The project's aim is to make traditional knowledge, values, and Wayuu cultural identity available and widespread, to strengthen unity and social capital in the Guajira communities of northern Colombia. It will do so through workshops and training that will grant the Wayuu community the tools to prepare, produce and broadcast (podcast) a series of traditional folk tales in their own language to be part of their local community radio programming. The project is developed with the grassroots indigenous organization Wayuu Araurayu which have a local radio station “Jujunula Makuira”.
What locality or neighborhood will your project focus on?
Nazareth, Guajira, Colombia
Describe the specific community with whom you will be working.
The Wayuu community of northern Colombia and Venezuela comprises about 350000 people who consider themselves indigenous Wayuu, with about half of them monolinguals in their own language (Wayuunaiki) and more than 100000 bilinguals (with Spanish). They comprise 20% of the Colombian indigenous population and they make up 48% of the population of the Guajira peninsula. As most indigenous groups, the Wayuu are under conditions of poverty, marginalized, and they live in a barren wasteland with low access to communication technology, and very little online presence. They are distributed sparsely in the arid desert, with a higher density near the Nazareth hamlet (comprising less that 10000 people). The closest city on the Colombian side is Uribia, about 8 hours away on outback dirt roads.
What kinds of news, stories and other content will be created?
There will be two types of workshops: one aimed at children and teenagers; and another aimed at adults and the elderly. Children and teenagers will create stories, in their language, about the protection of their very scarce water resources, the importance of their language, and their rights. The elderly, as their repository of traditional knowledge, will produce storytelling of folk wisdom (in danger of disappearing), and the meaning of dreams. They will create audio podcasts edited by themselves collaborating amongst them to improve vocabulary and language knowledge for the children, and to add sounds and music to their elder's stories.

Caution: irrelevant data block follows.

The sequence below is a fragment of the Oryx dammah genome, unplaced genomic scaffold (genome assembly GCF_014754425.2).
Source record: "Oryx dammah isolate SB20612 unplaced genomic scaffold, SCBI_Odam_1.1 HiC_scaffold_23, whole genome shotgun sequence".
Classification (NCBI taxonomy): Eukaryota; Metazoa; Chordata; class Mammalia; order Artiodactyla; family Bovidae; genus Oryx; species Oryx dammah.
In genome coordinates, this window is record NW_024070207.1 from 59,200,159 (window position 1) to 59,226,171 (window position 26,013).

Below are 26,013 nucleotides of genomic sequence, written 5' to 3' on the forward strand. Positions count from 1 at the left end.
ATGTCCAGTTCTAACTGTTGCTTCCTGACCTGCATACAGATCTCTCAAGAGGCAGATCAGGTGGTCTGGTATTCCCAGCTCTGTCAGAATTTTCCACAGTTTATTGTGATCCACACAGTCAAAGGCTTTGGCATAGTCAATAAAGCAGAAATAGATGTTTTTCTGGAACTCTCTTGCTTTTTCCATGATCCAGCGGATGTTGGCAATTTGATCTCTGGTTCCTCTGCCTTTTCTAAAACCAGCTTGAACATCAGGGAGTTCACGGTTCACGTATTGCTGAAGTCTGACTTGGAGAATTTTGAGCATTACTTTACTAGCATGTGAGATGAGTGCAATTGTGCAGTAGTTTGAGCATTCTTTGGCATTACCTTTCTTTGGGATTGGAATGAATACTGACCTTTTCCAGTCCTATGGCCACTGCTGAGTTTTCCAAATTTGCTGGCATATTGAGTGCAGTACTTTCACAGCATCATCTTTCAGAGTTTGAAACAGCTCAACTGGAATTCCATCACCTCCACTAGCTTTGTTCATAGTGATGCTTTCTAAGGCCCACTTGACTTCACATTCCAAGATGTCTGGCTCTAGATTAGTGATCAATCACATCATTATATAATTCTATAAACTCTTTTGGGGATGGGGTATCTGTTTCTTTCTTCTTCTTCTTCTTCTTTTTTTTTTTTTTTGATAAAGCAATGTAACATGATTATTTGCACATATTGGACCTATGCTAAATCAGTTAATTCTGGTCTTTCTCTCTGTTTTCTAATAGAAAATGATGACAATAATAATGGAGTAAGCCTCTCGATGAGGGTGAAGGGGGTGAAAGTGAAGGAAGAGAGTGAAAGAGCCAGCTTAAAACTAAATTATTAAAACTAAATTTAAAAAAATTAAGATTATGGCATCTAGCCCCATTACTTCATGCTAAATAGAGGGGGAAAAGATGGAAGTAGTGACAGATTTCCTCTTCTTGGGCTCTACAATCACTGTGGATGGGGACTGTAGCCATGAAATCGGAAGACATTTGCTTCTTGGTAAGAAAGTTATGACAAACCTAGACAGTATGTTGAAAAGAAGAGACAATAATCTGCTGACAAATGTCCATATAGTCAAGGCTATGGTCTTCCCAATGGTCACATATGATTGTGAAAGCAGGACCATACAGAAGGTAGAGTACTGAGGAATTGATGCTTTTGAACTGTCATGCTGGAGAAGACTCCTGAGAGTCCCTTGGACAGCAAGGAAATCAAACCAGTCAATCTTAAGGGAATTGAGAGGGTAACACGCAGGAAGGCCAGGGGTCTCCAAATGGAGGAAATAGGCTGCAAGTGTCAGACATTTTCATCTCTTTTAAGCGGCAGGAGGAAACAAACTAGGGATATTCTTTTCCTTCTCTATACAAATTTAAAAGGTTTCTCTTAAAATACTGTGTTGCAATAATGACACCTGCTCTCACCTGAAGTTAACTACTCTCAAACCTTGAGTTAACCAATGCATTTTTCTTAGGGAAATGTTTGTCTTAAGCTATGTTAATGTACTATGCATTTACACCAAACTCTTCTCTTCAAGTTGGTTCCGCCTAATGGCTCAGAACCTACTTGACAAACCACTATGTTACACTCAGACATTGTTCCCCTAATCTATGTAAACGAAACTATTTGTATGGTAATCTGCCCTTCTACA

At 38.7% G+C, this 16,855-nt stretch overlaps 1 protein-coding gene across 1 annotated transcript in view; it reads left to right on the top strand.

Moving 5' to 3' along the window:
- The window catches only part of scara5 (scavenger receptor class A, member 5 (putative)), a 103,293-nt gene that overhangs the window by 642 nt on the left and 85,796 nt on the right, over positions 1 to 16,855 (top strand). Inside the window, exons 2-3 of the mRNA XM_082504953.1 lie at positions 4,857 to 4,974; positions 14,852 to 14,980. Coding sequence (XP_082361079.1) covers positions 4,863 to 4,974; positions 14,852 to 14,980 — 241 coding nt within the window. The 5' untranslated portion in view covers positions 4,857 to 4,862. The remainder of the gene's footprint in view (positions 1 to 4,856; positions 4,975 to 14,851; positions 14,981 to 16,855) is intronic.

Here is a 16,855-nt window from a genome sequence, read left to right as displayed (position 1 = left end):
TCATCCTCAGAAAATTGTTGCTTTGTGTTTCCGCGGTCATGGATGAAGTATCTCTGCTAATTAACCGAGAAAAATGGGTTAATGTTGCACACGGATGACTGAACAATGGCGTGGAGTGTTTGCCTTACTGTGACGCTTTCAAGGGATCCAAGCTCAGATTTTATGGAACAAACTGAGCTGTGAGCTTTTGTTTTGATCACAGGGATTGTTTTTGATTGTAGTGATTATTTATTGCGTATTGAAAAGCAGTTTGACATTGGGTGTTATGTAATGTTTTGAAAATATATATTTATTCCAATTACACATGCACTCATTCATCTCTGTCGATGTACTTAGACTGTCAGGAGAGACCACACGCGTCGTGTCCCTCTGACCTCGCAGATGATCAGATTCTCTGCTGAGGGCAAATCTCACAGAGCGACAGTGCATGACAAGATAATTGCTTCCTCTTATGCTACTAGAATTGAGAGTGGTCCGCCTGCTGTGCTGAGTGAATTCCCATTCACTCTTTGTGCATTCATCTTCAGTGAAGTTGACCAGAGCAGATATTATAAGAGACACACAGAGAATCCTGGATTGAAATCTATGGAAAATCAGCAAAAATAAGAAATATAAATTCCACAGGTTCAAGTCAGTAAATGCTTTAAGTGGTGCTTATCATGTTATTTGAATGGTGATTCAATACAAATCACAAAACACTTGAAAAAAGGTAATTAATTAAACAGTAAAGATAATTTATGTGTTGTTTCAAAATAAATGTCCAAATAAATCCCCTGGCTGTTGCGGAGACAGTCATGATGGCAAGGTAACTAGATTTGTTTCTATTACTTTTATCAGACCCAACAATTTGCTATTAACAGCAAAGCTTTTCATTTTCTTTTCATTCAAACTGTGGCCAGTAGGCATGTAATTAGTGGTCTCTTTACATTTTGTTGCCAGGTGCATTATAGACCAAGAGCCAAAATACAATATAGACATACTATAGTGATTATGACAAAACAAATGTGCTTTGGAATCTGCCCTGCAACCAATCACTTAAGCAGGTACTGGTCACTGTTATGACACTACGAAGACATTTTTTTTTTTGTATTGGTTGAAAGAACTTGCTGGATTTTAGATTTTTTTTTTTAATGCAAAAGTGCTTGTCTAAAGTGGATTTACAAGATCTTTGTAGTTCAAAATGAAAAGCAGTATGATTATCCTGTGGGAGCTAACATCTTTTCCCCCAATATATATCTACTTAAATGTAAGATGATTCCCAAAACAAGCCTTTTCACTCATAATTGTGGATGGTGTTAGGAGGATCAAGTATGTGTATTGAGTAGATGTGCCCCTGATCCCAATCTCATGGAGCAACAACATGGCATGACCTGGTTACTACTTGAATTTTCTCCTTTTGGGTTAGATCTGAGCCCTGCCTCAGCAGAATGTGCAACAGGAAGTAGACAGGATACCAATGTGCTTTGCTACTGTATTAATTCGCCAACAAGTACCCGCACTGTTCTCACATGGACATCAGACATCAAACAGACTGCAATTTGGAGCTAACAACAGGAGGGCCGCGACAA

What technologies and digital tools do you plan to use in the trainings?
Describe the connections that you or your organization have already established that will contribute to the success of the project.
We are a group of University lecturers who have worked together with one wayuu grassroots organization called “Wayuu Araurayuu” in various research projects and training workshops since 2008. Together, we have developed radio training workshops in the past, and we have a continuous relationship interested in the protection and dissemination of the Wayuu language and worldview via radio broadcasts and recorded traditional storytelling. We plan to contact the other two Wayuu language radio stations in La Guajira (in Colombia and Venezuela) to ensure they also broadcast the podcasts in their radio stations.
How many participants do you think will be involved in your project?
Based on our experience from previous workshops, we expect to train 20 people, trying to have an even distribution of children, teenagers, adults and elders, as well as a an even representation of women and men.
The invitation to the community will be carried out by the local grassroots organization, who knows the population and who has strong ties to other traditional institutions. Some of the participants will travel from nearby hamlets (some up to 4 hours away), and the organization “Wayuu Araurayuu” will provide the room and board for those participating and staying over for the workshops. The possibility to create their own pieces empowers them and makes them more willing to participate, since they feel their work for the community receives appropriate recognition.
Describe which technologies, tools, and media you will focus on when training participants.
The participants will be trained in the use of digital audio recorders, digital editing through open access audio production tools (i.e. Audacity), and use of the equipment at the radio station's booths.
Describe the facilities where you will hold the workshops.
They have a radio station building (pictures will be provided) with some equipment.